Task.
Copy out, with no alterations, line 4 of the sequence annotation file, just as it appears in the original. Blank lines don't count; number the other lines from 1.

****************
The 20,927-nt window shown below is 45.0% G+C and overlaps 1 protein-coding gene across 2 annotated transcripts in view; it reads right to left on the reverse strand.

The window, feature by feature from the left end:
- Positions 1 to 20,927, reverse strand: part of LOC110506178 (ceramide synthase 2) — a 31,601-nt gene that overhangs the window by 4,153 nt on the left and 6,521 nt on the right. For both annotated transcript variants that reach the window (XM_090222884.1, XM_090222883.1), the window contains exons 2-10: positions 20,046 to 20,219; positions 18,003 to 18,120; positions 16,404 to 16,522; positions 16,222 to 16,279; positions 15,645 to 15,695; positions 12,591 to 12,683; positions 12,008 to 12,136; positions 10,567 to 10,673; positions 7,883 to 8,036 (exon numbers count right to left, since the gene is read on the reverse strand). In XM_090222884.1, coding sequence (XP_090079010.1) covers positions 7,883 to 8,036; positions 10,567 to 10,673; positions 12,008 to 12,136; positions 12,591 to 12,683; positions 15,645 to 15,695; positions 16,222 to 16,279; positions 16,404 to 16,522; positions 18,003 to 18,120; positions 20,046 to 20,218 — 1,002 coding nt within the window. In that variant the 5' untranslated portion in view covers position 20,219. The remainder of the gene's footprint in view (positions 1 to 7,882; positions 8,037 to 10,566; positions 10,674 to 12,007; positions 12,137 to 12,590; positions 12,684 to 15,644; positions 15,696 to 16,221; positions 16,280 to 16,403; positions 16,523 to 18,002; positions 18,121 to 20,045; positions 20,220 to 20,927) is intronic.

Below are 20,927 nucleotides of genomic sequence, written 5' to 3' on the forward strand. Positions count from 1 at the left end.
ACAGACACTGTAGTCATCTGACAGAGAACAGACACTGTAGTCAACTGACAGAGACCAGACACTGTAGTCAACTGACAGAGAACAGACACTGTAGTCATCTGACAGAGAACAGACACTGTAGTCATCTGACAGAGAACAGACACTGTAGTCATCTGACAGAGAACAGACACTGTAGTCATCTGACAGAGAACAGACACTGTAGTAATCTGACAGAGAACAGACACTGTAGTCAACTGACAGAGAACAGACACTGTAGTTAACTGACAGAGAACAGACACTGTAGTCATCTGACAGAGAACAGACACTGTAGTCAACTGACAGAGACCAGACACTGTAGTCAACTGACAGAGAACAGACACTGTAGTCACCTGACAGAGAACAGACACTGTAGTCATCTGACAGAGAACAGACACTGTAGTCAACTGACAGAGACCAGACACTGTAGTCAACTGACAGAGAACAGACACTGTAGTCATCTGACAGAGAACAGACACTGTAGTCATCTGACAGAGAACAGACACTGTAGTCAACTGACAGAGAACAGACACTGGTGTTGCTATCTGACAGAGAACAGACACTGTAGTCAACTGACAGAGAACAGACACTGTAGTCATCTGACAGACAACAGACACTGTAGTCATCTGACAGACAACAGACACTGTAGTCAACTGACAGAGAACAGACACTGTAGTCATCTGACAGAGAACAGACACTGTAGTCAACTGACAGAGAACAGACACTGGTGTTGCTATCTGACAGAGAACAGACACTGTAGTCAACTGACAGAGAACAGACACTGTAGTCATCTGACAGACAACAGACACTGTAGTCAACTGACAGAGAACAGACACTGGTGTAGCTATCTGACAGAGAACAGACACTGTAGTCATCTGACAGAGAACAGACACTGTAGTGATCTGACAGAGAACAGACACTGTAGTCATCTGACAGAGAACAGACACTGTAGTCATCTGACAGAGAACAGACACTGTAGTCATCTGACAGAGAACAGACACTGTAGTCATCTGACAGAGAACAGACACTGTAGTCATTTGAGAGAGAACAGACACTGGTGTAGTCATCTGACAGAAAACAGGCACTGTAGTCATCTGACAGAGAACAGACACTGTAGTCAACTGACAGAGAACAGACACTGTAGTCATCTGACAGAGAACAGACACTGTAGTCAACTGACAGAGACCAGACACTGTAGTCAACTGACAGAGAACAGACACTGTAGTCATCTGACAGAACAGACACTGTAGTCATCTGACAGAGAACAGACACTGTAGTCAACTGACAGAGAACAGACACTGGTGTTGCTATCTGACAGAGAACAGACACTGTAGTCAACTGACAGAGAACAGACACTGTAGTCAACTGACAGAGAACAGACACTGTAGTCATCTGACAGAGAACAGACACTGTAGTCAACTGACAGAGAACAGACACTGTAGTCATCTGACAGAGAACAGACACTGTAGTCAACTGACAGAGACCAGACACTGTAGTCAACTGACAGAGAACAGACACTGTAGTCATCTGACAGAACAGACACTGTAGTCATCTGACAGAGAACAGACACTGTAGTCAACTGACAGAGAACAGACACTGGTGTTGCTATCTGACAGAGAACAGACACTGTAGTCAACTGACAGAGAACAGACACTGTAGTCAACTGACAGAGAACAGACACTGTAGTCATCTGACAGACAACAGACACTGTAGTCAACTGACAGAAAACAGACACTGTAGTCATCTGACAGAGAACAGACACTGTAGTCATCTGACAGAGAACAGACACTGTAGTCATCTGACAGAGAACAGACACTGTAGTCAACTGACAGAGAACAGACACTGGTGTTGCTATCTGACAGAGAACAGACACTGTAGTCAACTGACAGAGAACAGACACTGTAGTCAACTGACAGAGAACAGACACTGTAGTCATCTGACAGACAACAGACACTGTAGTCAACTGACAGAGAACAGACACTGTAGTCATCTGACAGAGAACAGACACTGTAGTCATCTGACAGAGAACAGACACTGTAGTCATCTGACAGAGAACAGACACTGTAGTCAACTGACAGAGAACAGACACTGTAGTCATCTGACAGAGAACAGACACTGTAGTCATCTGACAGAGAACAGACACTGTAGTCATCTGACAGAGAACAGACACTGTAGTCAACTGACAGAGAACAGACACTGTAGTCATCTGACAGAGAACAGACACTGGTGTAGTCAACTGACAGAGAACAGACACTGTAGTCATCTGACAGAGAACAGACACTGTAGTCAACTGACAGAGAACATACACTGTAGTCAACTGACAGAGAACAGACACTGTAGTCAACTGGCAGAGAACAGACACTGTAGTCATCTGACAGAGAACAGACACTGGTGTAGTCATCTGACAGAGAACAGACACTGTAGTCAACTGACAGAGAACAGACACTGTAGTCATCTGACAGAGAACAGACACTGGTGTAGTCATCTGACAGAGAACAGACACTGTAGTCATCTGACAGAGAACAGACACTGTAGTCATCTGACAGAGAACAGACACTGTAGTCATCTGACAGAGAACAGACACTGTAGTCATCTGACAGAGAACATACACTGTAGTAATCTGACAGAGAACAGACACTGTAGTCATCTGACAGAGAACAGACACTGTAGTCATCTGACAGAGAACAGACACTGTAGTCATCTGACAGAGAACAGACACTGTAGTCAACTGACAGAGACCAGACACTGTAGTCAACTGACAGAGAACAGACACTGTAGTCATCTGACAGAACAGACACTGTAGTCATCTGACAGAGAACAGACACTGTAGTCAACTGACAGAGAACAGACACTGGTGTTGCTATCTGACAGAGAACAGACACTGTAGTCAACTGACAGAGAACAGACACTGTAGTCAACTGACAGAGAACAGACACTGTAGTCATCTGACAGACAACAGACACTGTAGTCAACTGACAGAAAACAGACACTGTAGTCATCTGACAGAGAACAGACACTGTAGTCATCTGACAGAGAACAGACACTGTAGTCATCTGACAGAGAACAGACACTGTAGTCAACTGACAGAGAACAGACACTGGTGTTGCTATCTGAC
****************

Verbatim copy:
Below are 20,927 nucleotides of genomic sequence, written 5' to 3' on the forward strand. Positions count from 1 at the left end.